Behind the scenes on Night Works' brilliant video series London disco musician Night Works and director Daniel Brereton talk through the story that unites the four videos they’ve made together.
Gabriel Stebbing has been involved in three music projects that you might have across – Metronomy, Your Twenties and now the enigmatic and infectious disco-pop alias Night Works. Under this new guise, Stebbing has seemed bold and liberated in his creation of pure, unadulterated and occasionally wistful disco-pop. From the teasing first video I Tried So Hard to the ridiculous Parisian jaunt that is Modern European, he’s also put out some of the most fun and poignant visuals we’ve seen in recent months. The aesthetic of the whole project hangs together so well because it was all created in collaboration with director Daniel Brereton. Having worked together to form a vision that weaves its way through four colourful videos, the pair sat down exclusively for Dummy to talk about why they chose to work together, how their vision was dreamt up and what they had to do to get the final results. Read their chat, and stream all four videos (one of which, Long Forgotten Boy, was just released today) below as you wait patiently for the release of Night Works’ debut LP next month.
Daniel: Let’s talk about how we came to make these videos together.
Gabriel: We had been trying to make a video together for about 3 years. I met Daniel when I was in Metronomy– he made 3 videos for them: Radio Ladio, Holiday and Heartbreaker.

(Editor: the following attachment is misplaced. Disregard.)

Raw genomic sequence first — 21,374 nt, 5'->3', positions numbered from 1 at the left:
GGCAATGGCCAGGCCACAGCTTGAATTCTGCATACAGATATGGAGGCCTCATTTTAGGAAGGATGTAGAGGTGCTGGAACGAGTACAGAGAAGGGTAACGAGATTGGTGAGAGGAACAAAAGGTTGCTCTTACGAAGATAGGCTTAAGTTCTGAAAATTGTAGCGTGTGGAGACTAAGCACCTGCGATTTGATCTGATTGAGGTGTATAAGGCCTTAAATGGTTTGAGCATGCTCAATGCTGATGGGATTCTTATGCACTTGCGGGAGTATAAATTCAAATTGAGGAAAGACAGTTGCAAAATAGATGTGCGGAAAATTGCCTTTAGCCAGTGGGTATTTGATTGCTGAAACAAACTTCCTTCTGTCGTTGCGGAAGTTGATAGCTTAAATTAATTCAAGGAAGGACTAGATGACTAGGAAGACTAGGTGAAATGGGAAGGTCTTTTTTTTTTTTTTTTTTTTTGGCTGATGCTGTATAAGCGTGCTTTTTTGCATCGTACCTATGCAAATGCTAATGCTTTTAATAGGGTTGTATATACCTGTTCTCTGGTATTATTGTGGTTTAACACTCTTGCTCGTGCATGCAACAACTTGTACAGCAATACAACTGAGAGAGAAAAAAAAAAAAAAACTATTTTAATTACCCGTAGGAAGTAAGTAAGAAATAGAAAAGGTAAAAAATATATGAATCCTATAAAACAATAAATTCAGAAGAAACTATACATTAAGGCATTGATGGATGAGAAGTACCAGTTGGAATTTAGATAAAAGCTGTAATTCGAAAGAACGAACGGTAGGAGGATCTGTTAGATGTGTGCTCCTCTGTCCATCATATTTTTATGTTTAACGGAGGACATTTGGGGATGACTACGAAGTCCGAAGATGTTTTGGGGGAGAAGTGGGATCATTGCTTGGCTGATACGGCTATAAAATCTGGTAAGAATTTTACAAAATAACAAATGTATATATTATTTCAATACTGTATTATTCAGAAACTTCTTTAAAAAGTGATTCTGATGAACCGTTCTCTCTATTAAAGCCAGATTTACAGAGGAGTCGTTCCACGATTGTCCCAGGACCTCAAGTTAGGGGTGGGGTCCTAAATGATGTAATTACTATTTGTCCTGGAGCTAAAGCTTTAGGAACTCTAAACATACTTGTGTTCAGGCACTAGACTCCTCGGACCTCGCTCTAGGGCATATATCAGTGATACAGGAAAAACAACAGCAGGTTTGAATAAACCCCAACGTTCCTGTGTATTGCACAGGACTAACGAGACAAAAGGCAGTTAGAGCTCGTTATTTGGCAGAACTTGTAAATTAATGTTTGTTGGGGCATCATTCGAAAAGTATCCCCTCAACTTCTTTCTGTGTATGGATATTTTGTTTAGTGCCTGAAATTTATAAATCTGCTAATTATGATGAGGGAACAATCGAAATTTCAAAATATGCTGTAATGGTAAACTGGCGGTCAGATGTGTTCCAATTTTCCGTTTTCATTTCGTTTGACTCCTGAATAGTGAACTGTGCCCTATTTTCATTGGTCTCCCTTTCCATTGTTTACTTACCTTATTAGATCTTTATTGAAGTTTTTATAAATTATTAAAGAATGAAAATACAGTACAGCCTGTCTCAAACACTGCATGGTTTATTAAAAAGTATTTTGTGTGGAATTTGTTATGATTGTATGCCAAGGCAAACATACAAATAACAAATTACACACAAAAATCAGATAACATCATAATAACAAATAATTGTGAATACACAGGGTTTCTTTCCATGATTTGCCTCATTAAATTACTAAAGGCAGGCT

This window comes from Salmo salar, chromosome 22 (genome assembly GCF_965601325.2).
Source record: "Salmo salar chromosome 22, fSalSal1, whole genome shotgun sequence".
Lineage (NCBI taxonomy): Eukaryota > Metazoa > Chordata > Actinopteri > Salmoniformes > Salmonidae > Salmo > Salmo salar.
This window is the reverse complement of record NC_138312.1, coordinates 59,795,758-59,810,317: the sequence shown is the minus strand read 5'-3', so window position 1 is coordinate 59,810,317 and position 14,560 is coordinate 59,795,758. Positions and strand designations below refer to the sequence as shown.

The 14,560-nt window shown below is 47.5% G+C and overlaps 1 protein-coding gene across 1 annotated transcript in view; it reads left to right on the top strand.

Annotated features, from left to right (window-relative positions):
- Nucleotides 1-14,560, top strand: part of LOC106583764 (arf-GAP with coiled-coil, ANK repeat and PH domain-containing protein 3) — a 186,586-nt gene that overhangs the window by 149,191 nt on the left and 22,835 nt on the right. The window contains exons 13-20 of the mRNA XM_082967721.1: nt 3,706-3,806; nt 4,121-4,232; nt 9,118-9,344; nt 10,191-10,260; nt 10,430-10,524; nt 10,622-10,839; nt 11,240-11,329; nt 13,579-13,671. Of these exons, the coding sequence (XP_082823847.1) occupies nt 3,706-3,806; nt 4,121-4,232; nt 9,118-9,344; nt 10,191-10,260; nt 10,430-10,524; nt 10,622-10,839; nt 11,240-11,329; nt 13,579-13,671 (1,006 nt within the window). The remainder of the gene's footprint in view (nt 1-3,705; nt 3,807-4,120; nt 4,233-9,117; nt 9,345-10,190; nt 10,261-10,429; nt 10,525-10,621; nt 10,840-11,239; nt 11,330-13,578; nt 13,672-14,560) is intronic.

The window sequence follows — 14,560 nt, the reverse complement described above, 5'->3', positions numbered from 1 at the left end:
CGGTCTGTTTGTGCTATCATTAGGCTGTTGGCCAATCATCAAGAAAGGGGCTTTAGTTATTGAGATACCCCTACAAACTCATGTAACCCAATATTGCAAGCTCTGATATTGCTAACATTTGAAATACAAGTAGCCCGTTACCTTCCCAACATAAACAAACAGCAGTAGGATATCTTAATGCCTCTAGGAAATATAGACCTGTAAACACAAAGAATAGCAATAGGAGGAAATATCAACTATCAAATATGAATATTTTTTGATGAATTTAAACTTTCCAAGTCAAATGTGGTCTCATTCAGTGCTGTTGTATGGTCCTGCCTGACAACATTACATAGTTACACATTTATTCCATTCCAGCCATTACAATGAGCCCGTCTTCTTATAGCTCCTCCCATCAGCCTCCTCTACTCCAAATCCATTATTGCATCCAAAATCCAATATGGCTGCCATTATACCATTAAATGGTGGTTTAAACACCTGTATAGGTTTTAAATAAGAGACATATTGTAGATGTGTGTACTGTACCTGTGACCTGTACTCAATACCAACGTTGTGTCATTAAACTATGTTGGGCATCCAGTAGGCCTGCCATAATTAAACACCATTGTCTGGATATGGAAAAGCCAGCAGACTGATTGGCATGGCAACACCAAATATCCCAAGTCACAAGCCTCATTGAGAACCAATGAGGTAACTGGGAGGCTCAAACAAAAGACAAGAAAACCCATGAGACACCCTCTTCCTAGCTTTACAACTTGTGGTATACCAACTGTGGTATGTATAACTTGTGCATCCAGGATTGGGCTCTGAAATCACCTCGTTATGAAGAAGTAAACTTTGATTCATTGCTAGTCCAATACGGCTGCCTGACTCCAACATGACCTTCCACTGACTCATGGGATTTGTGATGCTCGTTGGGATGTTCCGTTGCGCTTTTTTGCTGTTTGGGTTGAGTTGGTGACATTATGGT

Metronomy – Holiday
I wanted to work with him again and we kept meeting up while I was in Your Twenties – our first meeting would have been in early 2009 – and working out treatments but something always came up – we’d have no money, or no release date, or one of the band would cancel on the day of the shoot. It got quite funny in the end. And exasperating. In the end Your Twenties did two self-made videos and it took until October 2011 before me and Daniel made I Tried So Hard.
Night Works – I Tried So Hard
Then it all happened really easily, we made 3 more in less than a year. Daniel, what was the idea behind I Tried So Hard?
Daniel: I think that it was Gabriel’s idea to slowly move closer to a person drumming who gets sweatier and sweatier. At first it was going to be for the song Share the Weather but that track would’ve been too long for the idea. But it seemed to work for I Tried So Hard. Gabriel asked his friend Sidney to be in the video as the drummer and I asked my friend Mattias if he would be the director of photography. We shot it in my studio and I think we were both really pleased with the way it turned out. From doing this video it sparked lots of ideas about videos for other tracks and we came up with a narrative that involved the succeeding three videos.
Your songs to me all contain stories, are they personal?